Most of you know, if you have ever spent any time in a conversation with me, I usually prefer liquid fertilizer applications compared to granular fertilization. The reason is mainly because I have a terrific amount of control over what goes into the tank and therefore what goes into the grass and the soil. Secondly, because in general but not always, the fertilization manufacturing industry produces to the lowest common denominator, which means it’s hard to find a granular product with everything in it that meets my sometimes-lofty standards. Let me give you an example!
One of the most popular summer blended granular fertilizers is a 24-0-11 with 2% Iron and it comes in a 50 lb. bag. Let’s take a closer look at what exactly is in the bag based on the analysis of the 24-0-11. For those new to the conversation the 24 refers to the percentage of Nitrogen, the 0 refers to the percentage of Phosphate, and the 11 of K refers to the percentage of Potassium. Remember, these numbers are percentages based on total weight of the bag.
So, in a 50 lb. bag of 24-0-11 W/ 2% iron we have 12 pounds of actual nitrogen, 5.5 pounds of actual potassium, and 1 pound of actual Iron. Add it all up and you have 18.5 pound of active ingredient in a 50-pound bag!!! So, what’s the other 31.5 pounds you ask? Is it gumballs and pencil erasers? The majority of the bag is filler, usually clay, lime and gypsum. Lime and Gypsum are often used farther East in the regions of the US that have acidic soils in order to buffer them towards the alkaline p.H of 7.0. Colorado soils are incredibly alkaline, ranging from 7.9 to 8.9 p.H, I know this because I test hundreds of lawns annually, and they do not benefit from these types of fillers. +++++ Remember this the next time you’re at the garden center looking at bags of fertilizer.
But then! A contemporary of mine by the name of Matt set out to do something revolutionary. Matt has been in the green industry as an applicator and a steward for many years and like me was tired of the standard and often insufficient granular offerings. He quit his day job, put everything he had into developing and producing a granular product specifically for the turf care industry. The product’s analysis is 24-0-4 with 2% Iron. What’s different about this product is instead of filling the bag with gumballs and erasers, it is filled with true soil amending products like Humic and Fulvic acid, Sea Kelp, as well as aerobically composted chicken manure, and Biochar!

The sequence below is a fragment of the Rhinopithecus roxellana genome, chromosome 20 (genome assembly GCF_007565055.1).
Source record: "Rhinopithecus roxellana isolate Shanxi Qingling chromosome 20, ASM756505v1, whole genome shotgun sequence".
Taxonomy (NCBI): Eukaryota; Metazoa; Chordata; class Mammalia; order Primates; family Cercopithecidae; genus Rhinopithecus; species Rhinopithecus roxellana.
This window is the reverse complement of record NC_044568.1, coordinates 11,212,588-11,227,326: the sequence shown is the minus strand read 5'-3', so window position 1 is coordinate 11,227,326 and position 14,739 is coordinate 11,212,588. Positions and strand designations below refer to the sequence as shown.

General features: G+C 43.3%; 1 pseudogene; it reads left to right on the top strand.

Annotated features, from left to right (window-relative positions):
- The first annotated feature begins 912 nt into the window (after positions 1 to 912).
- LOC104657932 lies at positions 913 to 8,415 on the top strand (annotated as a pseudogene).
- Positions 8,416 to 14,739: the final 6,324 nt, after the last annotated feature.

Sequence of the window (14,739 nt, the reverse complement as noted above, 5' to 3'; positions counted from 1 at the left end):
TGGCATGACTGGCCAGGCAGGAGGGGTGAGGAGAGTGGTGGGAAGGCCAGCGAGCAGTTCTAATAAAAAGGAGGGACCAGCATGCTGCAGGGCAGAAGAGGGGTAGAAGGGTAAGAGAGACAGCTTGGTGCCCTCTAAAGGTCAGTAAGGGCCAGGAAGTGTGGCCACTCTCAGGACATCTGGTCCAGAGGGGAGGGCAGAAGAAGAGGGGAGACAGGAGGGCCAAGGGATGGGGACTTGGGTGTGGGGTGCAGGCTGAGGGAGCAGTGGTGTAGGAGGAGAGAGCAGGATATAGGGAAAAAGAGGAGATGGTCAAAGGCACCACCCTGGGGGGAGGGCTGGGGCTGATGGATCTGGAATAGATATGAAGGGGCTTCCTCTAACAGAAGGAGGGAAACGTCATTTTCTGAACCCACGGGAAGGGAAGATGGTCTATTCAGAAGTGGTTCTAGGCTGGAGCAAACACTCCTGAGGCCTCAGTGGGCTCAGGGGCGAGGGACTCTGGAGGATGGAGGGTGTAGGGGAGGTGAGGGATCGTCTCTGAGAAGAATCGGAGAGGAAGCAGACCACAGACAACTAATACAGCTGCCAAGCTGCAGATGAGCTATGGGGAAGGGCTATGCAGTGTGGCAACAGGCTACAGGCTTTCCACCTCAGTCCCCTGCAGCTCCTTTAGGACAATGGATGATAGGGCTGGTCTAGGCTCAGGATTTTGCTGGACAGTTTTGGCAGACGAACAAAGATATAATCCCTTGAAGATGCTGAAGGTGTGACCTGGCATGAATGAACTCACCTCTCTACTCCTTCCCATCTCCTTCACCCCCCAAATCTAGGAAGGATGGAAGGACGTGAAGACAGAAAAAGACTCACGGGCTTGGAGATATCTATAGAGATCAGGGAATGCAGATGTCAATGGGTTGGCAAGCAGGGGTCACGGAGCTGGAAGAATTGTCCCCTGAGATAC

So why Carbon? These three additions are all rich in Carbon, and also work to slow the release of the N-P-K actives naturally. Carbon functions similar to a coral reef in the ocean, it’s a place for bacteria, beneficial fungi, and soil microbes to dwell. It also creates soil porosity which is important in clay soils. As you all are aware clay easily compacts into an almost impenetrable surface. It’s very common to see irrigation water running off a lawn and down the drain pan away from it’s target. Carbon, and especially Biochar, create spaces between soil particles and allows water, oxygen, and nutrients to enter and stay in the root zone -exactly where the plant needs them.
Another point worth mentioning is that composted litters and Biochar are all waste streams with amazing soil charging abilities. When we say our fertility line is “sustainable” it sure is. These are waste products indeed but they do a lot to amend alkaline clay soils without the further production of new inputs. You’re not only helping your lawn you are helping our environment. You can’t say that about your dads bag of fertilizer!
For further reading on the value of Biochar in fertilizer I have provided some links below. http://news.cornell.edu/stories/2019/03/biochar-soaks-ammonia-pollution-study-shows http://news.cornell.edu/stories/2018/11/study-reveals-natural-solutions-combat-climate-change